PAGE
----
The Bronx has never had an African-American borough president, and never a woman. What does that mean for you? And the last few have been of Puerto Rican descent. Do you speak Spanish?
Yes, by the time the election arrives, I will be fluent in Spanish. I’m very mindful that traditionally, this has always been a large borough known for Latino residents.
What making history would mean for me is that it gives hope to so many young girls out there that dare to dream, that dare to hope, that dare to say that they can look at me and see themselves. I never envisioned I would ever be a role model to anyone. But that was what God planned for me by putting me in these different positions where I can influence public policy, I can change people's lives and I can really have a direct impact on their future.
But I also say to my Latino brothers and sisters, I can be your representative, too. If you look at my district and the population that I've represented for the past 10-plus years, the majority of the residents in my district are Latino. When I first got elected, I used to have a lot of doubts that I was worthy of being an Assembly member, because I felt that I wasn't worthy to represent them because I didn't look like them, and I didn't talk their language. But then I slowly started to get over that, because I said, well, if even if I don't speak Spanish – I mean a little bit, I do know. My accents are very good. I can say, “Que dios te bendiga.” “Bochinche.” I do pretty well with what I know, and I’ve started to take classes already. And they are excited that I'm learning their language and I'm good at it. They appreciate that. It's a sign of respect to the elders, and they say that to me. But I've always made sure that my staff speaks more than one language. The staff is reflective of the overall district, because I don't want to forget about my West African brothers and sisters as well, from Ghana and Nigeria. It’s huge! I've always made sure that literature, communications, brochures are always in more than one language. And also I've tried to make sure that when we appoint residents to the community board, it’s obviously a racial- and ethnic-, gender-diverse background.
The Bronx is the fastest-growing borough.Does the Bronx need to build more housing to keep up with that demand?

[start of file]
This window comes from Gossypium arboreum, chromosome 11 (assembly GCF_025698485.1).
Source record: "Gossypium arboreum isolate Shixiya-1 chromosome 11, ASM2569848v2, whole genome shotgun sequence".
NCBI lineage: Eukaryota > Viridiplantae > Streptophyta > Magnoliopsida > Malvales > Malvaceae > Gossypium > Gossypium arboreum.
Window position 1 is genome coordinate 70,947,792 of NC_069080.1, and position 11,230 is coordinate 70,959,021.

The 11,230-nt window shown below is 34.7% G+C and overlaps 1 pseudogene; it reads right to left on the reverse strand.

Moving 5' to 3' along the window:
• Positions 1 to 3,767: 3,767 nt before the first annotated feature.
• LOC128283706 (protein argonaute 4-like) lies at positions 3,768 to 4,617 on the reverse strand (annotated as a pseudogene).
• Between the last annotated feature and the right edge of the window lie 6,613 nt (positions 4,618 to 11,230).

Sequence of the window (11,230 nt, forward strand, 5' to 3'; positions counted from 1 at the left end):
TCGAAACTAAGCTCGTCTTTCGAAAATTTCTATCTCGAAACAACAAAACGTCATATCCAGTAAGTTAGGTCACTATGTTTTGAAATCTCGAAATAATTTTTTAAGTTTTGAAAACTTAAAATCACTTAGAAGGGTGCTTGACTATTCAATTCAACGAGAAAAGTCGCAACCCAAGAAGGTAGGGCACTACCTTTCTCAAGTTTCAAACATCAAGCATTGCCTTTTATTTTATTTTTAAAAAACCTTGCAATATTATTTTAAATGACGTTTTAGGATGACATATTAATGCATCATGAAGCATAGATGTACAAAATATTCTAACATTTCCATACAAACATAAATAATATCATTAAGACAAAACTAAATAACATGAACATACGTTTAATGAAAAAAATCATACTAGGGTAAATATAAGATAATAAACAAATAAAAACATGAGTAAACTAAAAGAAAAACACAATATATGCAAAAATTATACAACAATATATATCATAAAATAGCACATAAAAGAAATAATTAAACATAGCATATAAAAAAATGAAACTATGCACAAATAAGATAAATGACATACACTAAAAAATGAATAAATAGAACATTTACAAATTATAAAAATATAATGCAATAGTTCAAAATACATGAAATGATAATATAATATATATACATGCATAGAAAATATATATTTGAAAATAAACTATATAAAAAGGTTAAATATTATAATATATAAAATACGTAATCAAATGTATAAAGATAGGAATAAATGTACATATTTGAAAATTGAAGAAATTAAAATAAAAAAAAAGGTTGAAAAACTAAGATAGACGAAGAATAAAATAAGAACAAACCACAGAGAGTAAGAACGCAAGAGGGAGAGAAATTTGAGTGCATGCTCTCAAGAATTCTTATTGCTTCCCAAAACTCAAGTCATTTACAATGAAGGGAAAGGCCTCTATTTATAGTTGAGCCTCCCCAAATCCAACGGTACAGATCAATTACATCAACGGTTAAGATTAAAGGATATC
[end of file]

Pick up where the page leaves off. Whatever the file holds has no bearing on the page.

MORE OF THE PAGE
Yes. But it has to be affordable housing. It has to be housing that provides opportunities for families living at or below the federal poverty level. We have to have set-asides for formerly homeless families living in shelters. We have to provide a significant amount of housing for seniors, because seniors are living now in housing that’s either too big or it’s not conducive to their living. We have to take care of veterans. We have to do more for foster youth aging out of the system. And we have to always take care of our domestic violence victims and survivors.
When you look at the Bronx and how it's changing rapidly in terms of population growth, you should also look at where the growth is happening, in the West Bronx. Parts of Highbridge, Morris Heights, University Heights, Fordham Heights along the Harlem River, because many of the residents are being pushed out of Washington Heights and northern Manhattan. And the only place they can go is to the Bronx. But what happens when we get pushed out of the Bronx? Where do we go? We have nowhere to go. So yes, we should always provide more housing, but it has to be affordable housing that meets families where they are today at the federal poverty level.
You supported the Jerome Avenue rezoning. Are you happy with the results so far? Have you seen any residents or businesses being pushed out as a result?
We’ve been working a lot as the Jerome rezoning implementation is still underway. It's been three years since we passed it. I tried to put in a lot of provisions. There were 65 different points of agreement in the overall final agreement. And I've absolutely seen the affordable housing.
The small businesses have been a little more challenging, because we don't have enough safeguards in terms of regulations for commercial tenants. That's why we've been looking at commercial rent regulation. That's why I led the bill and we passed – the commercial tenant harassment bill – so that we can raise the penalties for landlords that are harassing commercial tenants. We’ve been helping a lot of them because we know that many of them are victims to landlords. That's a big issue. We don’t own property. We need to own property. We are renters for the rest of our lives, and we shouldn't be. So the auto worker that sits on Jerome (Avenue), Inwood (Avenue), Cromwell (Avenue) today should be the owner tomorrow, but we have to provide programs that help tenants with purchasing their buildings.